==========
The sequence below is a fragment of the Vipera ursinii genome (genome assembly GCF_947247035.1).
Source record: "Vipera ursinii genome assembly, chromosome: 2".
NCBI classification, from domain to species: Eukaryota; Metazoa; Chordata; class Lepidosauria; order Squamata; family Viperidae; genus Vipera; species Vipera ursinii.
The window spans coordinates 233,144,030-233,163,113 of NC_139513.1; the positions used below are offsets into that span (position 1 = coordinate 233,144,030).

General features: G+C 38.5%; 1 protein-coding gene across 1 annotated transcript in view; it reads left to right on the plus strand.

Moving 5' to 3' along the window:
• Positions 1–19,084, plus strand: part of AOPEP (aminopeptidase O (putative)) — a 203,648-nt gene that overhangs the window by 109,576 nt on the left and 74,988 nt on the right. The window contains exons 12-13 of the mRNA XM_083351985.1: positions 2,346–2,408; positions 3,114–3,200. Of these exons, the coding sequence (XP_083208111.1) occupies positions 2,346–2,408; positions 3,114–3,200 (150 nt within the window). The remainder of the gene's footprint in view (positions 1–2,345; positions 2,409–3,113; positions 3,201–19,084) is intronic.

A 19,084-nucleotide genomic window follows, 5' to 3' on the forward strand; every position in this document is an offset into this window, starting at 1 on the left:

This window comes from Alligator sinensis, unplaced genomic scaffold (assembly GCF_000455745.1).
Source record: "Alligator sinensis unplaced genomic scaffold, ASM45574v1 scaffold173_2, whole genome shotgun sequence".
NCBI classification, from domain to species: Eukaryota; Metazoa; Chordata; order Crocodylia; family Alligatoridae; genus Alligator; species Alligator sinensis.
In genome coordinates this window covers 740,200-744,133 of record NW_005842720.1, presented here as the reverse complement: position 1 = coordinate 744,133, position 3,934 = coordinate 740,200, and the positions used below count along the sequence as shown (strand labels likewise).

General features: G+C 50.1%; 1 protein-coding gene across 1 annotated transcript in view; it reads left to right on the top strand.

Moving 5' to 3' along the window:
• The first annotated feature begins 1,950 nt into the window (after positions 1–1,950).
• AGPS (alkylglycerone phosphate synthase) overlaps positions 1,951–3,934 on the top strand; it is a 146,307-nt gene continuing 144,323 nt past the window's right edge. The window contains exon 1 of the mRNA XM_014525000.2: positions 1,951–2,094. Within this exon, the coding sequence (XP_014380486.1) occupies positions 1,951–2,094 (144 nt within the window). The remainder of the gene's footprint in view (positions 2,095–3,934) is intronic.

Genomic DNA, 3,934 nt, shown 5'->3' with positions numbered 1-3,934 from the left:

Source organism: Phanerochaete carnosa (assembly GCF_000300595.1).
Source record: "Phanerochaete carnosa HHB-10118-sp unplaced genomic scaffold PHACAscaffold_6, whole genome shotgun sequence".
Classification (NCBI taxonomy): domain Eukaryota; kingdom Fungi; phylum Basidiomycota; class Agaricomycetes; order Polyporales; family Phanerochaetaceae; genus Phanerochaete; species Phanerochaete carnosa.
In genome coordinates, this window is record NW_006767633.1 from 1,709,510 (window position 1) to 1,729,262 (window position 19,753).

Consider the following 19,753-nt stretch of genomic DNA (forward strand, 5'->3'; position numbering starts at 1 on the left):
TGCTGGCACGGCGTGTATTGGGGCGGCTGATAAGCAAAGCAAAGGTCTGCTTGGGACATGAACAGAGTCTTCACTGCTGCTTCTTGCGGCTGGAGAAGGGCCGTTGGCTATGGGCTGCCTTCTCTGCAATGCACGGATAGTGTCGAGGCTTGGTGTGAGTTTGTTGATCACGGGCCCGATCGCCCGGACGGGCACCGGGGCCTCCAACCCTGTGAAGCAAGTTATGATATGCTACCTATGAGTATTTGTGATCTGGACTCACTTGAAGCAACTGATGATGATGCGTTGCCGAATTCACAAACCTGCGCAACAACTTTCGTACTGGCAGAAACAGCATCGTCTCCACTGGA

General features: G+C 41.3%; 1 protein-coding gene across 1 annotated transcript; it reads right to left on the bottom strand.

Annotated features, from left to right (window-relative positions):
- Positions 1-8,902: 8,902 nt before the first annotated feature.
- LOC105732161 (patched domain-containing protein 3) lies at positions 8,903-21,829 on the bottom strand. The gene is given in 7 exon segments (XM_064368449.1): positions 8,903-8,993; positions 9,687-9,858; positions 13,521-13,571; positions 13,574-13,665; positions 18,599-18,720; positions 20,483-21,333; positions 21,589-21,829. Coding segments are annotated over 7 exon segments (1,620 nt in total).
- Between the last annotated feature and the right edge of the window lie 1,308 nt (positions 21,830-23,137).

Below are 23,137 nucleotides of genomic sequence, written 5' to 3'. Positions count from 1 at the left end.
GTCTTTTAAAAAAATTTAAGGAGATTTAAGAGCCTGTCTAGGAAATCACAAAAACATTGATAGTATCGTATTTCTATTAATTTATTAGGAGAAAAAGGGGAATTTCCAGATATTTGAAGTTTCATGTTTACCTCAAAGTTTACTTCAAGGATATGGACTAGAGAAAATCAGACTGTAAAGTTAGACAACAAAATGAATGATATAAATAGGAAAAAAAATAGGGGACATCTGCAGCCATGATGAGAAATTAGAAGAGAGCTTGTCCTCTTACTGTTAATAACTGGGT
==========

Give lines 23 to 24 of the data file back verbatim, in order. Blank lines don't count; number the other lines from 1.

TGCTGGCACGGCGTGTATTGGGGCGGCTGATAAGCAAAGCAAAGGTCTGCTTGGGACATGAACAGAGTCTTCACTGCTGCTTCTTGCGGCTGGAGAAGGGCCGTTGGCTATGGGCTGCCTTCTCTGCAATGCACGGATAGTGTCGAGGCTTGGTGTGAGTTTGTTGATCACGGGCCCGATCGCCCGGACGGGCACCGGGGCCTCCAACCCTGTGAAGCAAGTTATGATATGCTACCTATGAGTATTTGTGATCTGGACTCACTTGAAGCAACTGATGATGATGCGTTGCCGAATTCACAAACCTGCGCAACAACTTTCGTACTGGCAGAAACAGCATCGTCTCCACTGGA

General features: G+C 41.3%; 1 protein-coding gene across 1 annotated transcript; it reads right to left on the bottom strand.